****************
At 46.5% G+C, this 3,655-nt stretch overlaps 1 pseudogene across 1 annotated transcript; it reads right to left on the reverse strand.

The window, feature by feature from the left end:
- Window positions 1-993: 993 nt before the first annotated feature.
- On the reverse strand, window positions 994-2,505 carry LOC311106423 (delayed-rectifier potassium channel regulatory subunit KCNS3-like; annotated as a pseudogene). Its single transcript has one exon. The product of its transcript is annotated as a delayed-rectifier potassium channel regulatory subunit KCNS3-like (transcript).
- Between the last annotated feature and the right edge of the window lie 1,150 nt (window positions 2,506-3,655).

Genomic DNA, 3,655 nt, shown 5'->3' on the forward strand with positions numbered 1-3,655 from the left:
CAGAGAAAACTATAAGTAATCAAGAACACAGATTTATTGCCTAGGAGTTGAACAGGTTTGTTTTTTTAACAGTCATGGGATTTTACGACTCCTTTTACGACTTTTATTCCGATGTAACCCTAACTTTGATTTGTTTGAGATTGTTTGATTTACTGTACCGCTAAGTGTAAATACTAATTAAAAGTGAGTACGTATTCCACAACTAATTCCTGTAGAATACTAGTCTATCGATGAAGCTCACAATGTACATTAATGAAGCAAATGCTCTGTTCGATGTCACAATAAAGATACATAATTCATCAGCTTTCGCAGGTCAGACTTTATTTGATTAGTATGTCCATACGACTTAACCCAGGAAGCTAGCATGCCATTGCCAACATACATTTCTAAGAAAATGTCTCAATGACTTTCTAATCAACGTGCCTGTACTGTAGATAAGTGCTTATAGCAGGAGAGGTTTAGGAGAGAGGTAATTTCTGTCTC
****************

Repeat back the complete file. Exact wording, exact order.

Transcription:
At 46.5% G+C, this 3,655-nt stretch overlaps 1 pseudogene across 1 annotated transcript; it reads right to left on the reverse strand.

The window, feature by feature from the left end:
- Window positions 1-993: 993 nt before the first annotated feature.
- On the reverse strand, window positions 994-2,505 carry LOC311106423 (delayed-rectifier potassium channel regulatory subunit KCNS3-like; annotated as a pseudogene). Its single transcript has one exon. The product of its transcript is annotated as a delayed-rectifier potassium channel regulatory subunit KCNS3-like (transcript).
- Between the last annotated feature and the right edge of the window lie 1,150 nt (window positions 2,506-3,655).

Genomic DNA, 3,655 nt, shown 5'->3' on the forward strand with positions numbered 1-3,655 from the left:
CAGAGAAAACTATAAGTAATCAAGAACACAGATTTATTGCCTAGGAGTTGAACAGGTTTGTTTTTTTAACAGTCATGGGATTTTACGACTCCTTTTACGACTTTTATTCCGATGTAACCCTAACTTTGATTTGTTTGAGATTGTTTGATTTACTGTACCGCTAAGTGTAAATACTAATTAAAAGTGAGTACGTATTCCACAACTAATTCCTGTAGAATACTAGTCTATCGATGAAGCTCACAATGTACATTAATGAAGCAAATGCTCTGTTCGATGTCACAATAAAGATACATAATTCATCAGCTTTCGCAGGTCAGACTTTATTTGATTAGTATGTCCATACGACTTAACCCAGGAAGCTAGCATGCCATTGCCAACATACATTTCTAAGAAAATGTCTCAATGACTTTCTAATCAACGTGCCTGTACTGTAGATAAGTGCTTATAGCAGGAGAGGTTTAGGAGAGAGGTAATTTCTGTCTC